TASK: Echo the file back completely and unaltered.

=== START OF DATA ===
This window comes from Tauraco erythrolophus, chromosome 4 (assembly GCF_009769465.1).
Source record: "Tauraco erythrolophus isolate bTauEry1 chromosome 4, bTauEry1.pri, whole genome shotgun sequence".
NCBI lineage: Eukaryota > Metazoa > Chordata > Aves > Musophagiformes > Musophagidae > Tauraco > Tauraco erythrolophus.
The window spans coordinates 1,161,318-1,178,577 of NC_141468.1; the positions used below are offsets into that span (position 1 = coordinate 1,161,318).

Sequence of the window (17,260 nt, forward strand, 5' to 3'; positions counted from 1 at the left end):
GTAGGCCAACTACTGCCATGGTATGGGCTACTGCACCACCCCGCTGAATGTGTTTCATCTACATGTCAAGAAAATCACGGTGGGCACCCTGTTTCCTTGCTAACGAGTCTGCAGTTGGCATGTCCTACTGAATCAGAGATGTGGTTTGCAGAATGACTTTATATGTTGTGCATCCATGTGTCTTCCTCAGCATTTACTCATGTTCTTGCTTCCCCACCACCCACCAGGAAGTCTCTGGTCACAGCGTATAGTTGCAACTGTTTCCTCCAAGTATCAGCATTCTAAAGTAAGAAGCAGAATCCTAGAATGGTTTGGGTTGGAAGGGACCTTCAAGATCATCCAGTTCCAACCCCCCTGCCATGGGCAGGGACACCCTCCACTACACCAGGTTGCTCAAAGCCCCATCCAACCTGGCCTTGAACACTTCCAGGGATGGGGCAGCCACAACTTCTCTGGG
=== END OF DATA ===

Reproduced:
This window comes from Tauraco erythrolophus, chromosome 4 (assembly GCF_009769465.1).
Source record: "Tauraco erythrolophus isolate bTauEry1 chromosome 4, bTauEry1.pri, whole genome shotgun sequence".
NCBI lineage: Eukaryota > Metazoa > Chordata > Aves > Musophagiformes > Musophagidae > Tauraco > Tauraco erythrolophus.
The window spans coordinates 1,161,318-1,178,577 of NC_141468.1; the positions used below are offsets into that span (position 1 = coordinate 1,161,318).

Sequence of the window (17,260 nt, forward strand, 5' to 3'; positions counted from 1 at the left end):
GTAGGCCAACTACTGCCATGGTATGGGCTACTGCACCACCCCGCTGAATGTGTTTCATCTACATGTCAAGAAAATCACGGTGGGCACCCTGTTTCCTTGCTAACGAGTCTGCAGTTGGCATGTCCTACTGAATCAGAGATGTGGTTTGCAGAATGACTTTATATGTTGTGCATCCATGTGTCTTCCTCAGCATTTACTCATGTTCTTGCTTCCCCACCACCCACCAGGAAGTCTCTGGTCACAGCGTATAGTTGCAACTGTTTCCTCCAAGTATCAGCATTCTAAAGTAAGAAGCAGAATCCTAGAATGGTTTGGGTTGGAAGGGACCTTCAAGATCATCCAGTTCCAACCCCCCTGCCATGGGCAGGGACACCCTCCACTACACCAGGTTGCTCAAAGCCCCATCCAACCTGGCCTTGAACACTTCCAGGGATGGGGCAGCCACAACTTCTCTGGG